"OK, at this point we're ready to move into Physical Design. Now we identify possible technologies for the application and consider their tradeoffs. The tradeoffs come from the differences between the physical requirements of the application and the physical constraints posed by the enterprise architecture and the current technologies. Who's got a candidate technology for our BJF application?"
"BJF?" asked Tim.
"Backup Jane's Files. We seem to run to acronyms for project names around here, so I wanted to be consistent. How about it, folks? What should we use to write this massive, enterprise app?"
Marilou spoke up immediately. "I vote for Visual Basic."
"Too much overhead," said Bill. "I'd do it with a batch file, preferably using 4DOS, which is a command.com substitute. It allows you to choose files by date within a batch file using a single command."
"Close, but no cigar, Old Man of the Sea," said Tim, grinning. "Batch file is the right track, but it needs more error-checking than 4DOS can give you, at least without going far out of your way. Besides, 4DOS isn't approved technology here. WinBatch is. It gives you a true Windows application, it's simple to write, it's easy to debug, and it can even be compiled!"
"Sounds like a winner," said Dan. "Tim's considered the tradeoffs, and he's locked into the enterprise architecture. What do you think, Bill?"
"I've never heard of this WinBatch, but if it does what he says, I agree it's probably the best candidate." Bill turned to Tim. "What I want to know, though, is how you know so much about it!"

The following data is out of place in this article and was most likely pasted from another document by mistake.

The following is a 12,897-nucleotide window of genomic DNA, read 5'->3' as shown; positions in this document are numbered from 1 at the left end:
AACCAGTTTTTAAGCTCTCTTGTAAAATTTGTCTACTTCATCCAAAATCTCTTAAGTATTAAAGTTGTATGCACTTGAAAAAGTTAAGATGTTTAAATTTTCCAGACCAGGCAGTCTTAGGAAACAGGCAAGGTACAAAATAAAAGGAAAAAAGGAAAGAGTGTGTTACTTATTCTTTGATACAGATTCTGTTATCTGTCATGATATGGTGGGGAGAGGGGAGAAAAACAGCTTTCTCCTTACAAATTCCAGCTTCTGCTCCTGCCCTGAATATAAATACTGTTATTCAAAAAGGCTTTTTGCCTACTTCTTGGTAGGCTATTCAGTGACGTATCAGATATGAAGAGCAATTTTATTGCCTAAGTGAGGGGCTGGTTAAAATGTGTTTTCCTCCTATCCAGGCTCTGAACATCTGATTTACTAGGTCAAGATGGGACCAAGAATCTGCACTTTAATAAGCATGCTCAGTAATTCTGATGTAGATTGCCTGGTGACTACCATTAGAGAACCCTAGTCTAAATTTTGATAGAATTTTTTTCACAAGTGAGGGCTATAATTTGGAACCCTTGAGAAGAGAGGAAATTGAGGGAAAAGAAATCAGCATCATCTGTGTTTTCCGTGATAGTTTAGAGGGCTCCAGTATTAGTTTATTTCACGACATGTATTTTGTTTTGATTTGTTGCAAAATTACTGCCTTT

"I use it all the time for automating little tasks around the office; been using it for years." Tim grinned. "Just because your folks have "Programmer" in their title, doesn't mean you're the only ones who know how to program! Some of us used to dabble in it, 'til we saw the light." He ducked as Bill's paper napkin whizzed over his head.
Dan laughed. "OK, Bill, don't wipe out our Network Manager. We might need him some day." Turning to Jane and Marta, who had been observing the technology discussion with bemused expressions, he said, "I know this may have been hard to follow, but don't let that worry you. Remember, Physical Design is from the viewpoint of the Development team, so they have to take the lead in working through the candidate technologies. When we come to Physical Design in RMS, I'll have some high-level material for you both so that you can follow the discussions and prepare your own deliverables."
Dan erased the whiteboard. "At this point, if we were really building the BJF app, we'd finalize the Physical model and then use it to complete the Functional Specification. Finally, we'd ask Development to do a project plan and a project schedule, then each of us would do our own project plan and schedule based on the one from Development. We'd put them all together, work out any conflicts or issues, meet with the customer to finalize and approve them, and we'd be done with the Planning Phase and ready to begin the developing Phase. Any questions or comments?"
Marta held up her hand and ticked off the steps. "Conceptual, Logical, Physical, Functional Spec, Project Plan, Project Schedule, done. Is that it?"
"Don't forget the revision of the Risk Assessment Document," added Jane.
"Got it," said Marta.